With oils, Ouray paints the landscape and the people of Taos. He bathes these subjects in that particular quality of light which is so characteristic of Taos. And into his paintings, he pours his belief in the ineffable spirit which resides in this special place.
“Taos is much deeper, fuller and richer than what I or anyone else can see with the naked eye,” he says. “I’m always trying in my work to express these deeper aspects of Taos. I do it in the hope that others will feel Taos the way I do.”
Ouray Meyers was born and raised in Taos. He has the same regard for Taos that his legendary father, Ralph Meyers, had for Taos. An Indian trader, artist and writer, Ralph Meyers was one of the central figures in Taos during those halcyon days before the valley was discovered by the rest of the world. He was a close and trusted friend of the Taos Pueblo Indians, and his Indian friends gave his son, Ouray, their own name- Toshanie, or Dawn Boy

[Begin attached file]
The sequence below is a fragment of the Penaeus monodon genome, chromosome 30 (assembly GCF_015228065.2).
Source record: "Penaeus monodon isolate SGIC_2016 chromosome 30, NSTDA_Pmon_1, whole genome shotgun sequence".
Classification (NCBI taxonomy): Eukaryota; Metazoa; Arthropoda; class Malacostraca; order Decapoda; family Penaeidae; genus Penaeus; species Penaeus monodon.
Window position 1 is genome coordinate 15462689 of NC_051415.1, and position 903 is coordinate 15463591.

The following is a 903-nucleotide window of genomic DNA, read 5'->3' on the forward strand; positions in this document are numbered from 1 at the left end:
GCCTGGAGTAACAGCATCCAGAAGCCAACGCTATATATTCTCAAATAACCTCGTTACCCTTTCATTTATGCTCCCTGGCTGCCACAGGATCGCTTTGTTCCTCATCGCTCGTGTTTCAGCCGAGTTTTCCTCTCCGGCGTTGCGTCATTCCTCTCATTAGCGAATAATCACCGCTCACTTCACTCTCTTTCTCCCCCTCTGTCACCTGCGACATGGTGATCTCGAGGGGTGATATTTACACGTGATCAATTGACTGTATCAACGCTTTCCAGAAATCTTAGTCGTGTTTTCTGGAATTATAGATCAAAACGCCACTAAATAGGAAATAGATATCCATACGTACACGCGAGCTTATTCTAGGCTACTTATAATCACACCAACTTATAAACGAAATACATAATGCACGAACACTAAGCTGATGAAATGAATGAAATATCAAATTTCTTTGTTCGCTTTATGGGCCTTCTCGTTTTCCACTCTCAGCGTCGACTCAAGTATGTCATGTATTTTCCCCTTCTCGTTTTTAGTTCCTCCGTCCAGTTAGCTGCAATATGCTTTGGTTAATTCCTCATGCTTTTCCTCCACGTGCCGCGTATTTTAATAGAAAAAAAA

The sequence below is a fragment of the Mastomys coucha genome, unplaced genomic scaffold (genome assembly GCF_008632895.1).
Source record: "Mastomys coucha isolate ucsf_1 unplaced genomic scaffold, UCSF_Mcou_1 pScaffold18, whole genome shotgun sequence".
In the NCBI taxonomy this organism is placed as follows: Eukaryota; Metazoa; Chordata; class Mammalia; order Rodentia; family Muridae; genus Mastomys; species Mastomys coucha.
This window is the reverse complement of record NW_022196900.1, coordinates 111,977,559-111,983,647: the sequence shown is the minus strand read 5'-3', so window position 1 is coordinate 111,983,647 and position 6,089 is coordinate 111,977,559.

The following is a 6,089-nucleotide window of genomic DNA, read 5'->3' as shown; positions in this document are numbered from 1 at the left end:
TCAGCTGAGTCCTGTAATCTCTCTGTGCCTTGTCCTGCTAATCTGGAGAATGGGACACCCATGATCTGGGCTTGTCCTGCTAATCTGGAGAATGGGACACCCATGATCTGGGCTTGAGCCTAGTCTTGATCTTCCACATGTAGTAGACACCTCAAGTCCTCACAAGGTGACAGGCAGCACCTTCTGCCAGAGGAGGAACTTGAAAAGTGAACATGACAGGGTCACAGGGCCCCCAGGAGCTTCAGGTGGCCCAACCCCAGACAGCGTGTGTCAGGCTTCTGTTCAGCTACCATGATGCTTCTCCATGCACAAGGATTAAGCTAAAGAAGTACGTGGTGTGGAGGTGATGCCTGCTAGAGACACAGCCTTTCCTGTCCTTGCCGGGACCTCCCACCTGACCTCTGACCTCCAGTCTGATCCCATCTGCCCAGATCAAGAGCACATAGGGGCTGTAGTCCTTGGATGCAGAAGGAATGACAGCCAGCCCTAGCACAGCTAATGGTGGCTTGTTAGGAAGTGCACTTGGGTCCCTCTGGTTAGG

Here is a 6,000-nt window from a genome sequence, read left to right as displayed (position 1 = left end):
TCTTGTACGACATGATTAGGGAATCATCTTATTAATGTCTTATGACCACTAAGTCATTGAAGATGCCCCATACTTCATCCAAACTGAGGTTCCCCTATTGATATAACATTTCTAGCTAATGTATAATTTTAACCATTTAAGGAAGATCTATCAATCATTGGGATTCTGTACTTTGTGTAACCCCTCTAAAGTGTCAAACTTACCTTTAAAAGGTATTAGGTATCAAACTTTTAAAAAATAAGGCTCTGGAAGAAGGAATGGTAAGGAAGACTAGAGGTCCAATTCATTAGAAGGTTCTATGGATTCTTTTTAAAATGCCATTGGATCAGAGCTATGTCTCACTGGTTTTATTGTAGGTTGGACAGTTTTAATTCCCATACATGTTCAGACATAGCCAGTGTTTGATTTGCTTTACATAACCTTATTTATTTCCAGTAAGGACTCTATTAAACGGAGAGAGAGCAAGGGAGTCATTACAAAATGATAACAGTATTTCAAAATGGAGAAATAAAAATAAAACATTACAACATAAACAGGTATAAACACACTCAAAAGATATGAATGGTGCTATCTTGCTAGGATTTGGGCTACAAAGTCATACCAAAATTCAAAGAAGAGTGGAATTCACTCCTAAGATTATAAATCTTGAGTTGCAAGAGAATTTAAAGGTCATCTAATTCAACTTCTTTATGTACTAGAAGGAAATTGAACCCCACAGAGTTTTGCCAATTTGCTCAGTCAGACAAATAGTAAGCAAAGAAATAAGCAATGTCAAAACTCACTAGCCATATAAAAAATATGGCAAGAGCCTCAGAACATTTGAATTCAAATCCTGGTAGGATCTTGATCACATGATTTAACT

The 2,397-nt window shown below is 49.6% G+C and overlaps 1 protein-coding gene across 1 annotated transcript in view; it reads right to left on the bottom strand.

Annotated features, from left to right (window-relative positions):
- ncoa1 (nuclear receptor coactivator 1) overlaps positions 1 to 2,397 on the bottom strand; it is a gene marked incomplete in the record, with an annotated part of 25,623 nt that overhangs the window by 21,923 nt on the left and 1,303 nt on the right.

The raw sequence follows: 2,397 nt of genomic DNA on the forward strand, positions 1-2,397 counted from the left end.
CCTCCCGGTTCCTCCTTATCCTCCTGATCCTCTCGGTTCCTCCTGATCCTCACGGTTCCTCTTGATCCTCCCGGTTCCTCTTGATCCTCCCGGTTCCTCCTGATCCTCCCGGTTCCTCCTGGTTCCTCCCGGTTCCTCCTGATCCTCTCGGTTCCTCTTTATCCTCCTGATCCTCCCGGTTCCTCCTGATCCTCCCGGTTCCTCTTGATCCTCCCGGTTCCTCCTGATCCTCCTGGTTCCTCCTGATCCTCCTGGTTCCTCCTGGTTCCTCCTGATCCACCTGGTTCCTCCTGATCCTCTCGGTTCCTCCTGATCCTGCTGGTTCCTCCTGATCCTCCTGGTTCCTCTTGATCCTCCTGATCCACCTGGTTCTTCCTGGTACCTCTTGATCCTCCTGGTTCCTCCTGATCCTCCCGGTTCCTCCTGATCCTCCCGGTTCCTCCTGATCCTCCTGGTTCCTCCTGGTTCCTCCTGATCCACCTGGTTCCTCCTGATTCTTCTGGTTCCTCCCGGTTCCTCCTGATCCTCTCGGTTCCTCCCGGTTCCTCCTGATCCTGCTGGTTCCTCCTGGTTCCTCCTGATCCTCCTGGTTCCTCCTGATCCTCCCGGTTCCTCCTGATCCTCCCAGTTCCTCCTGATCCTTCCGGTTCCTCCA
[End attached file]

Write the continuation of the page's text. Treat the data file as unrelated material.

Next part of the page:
Ouray Meyers is principally a self-taught painter. His use of color is intuitive. His style is individualistic and unmistakable. Yet he has certainly been influenced by the early Taos painters, perhaps by Walter Ufer in particular. From Ufer, Ouray learned to recreate the beautiful and powerful sky and light qualities of Taos. Ouray’s innovative and contemporary style of painting touches the emotions of the viewer. The ethereal quality of his work tends to make people feel good.
Many of the other Taos masters were close friends of the Meyers’ family. Joseph Sharp, Buck Denton, Leon Gaspard, Nicolai Fechin, Dorothy Brett, and Georgia O’Keeffe were frequent visitors. As a boy, Ouray watched and listened to them. From their example, he learned about both fine art technique and fine art spirit.
Ouray’s paintings are aspects of Taos which will never change, such as the mountain and the Rio Grande gorge. In yet another style, Ouray paints works of symbolic, yet direct expressionism. Works which evoke the spirit of gentle strength he believes to be essential in Taos.